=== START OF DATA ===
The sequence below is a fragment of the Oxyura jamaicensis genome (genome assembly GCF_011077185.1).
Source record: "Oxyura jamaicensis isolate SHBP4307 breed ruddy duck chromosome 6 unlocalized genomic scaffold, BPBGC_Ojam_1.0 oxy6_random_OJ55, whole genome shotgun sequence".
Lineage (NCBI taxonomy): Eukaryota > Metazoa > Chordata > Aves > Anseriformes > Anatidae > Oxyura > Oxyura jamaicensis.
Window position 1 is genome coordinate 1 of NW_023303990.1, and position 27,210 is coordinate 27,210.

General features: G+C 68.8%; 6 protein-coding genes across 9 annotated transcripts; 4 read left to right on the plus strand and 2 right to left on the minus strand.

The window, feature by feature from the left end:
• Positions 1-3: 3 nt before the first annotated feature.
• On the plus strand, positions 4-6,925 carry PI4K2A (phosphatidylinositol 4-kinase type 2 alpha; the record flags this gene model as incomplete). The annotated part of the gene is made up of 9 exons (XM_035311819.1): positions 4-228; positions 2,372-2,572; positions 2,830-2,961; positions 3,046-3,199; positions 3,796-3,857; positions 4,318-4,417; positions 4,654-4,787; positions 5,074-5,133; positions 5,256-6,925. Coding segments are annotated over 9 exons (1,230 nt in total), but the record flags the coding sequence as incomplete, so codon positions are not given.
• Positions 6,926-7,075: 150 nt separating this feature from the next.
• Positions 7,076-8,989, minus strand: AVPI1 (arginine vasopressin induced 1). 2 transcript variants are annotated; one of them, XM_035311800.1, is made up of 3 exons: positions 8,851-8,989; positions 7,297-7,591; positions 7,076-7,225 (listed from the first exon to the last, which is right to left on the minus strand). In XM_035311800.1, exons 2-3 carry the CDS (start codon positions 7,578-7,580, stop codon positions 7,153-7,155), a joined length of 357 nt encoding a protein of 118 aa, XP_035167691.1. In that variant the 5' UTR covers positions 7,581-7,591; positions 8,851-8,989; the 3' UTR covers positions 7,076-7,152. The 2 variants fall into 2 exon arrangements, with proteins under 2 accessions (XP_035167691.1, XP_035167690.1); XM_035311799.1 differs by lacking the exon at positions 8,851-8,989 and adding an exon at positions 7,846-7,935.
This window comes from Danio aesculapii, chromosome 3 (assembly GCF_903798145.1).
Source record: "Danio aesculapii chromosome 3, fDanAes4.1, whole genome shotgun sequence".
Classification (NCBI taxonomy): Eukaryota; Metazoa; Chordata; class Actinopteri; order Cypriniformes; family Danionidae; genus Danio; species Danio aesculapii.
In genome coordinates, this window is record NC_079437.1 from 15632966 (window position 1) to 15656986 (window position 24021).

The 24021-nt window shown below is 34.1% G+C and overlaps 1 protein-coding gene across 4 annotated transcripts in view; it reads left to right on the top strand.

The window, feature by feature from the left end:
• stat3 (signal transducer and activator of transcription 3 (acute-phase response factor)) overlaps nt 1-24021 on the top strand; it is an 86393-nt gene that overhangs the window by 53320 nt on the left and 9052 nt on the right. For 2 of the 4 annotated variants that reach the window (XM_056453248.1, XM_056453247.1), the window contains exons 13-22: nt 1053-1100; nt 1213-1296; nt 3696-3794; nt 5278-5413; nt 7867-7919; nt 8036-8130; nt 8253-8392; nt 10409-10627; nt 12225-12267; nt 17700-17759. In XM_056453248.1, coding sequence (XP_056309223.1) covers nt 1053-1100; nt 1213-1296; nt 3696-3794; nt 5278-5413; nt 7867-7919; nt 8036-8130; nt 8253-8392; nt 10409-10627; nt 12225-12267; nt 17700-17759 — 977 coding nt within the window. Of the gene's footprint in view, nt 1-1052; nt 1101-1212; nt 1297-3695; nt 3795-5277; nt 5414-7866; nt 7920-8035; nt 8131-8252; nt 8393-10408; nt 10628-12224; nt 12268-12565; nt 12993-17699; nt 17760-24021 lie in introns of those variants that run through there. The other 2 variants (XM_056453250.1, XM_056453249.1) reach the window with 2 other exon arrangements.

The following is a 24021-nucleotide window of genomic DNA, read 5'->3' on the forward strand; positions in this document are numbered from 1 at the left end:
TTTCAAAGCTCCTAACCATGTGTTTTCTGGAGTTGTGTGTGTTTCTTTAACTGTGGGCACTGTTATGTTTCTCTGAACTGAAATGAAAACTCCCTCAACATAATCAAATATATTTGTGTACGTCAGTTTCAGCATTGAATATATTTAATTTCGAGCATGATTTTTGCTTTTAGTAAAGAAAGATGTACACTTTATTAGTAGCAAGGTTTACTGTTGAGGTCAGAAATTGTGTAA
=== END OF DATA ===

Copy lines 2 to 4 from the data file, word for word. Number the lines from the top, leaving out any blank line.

Source record: "Oxyura jamaicensis isolate SHBP4307 breed ruddy duck chromosome 6 unlocalized genomic scaffold, BPBGC_Ojam_1.0 oxy6_random_OJ55, whole genome shotgun sequence".
Lineage (NCBI taxonomy): Eukaryota > Metazoa > Chordata > Aves > Anseriformes > Anatidae > Oxyura > Oxyura jamaicensis.
Window position 1 is genome coordinate 1 of NW_023303990.1, and position 27,210 is coordinate 27,210.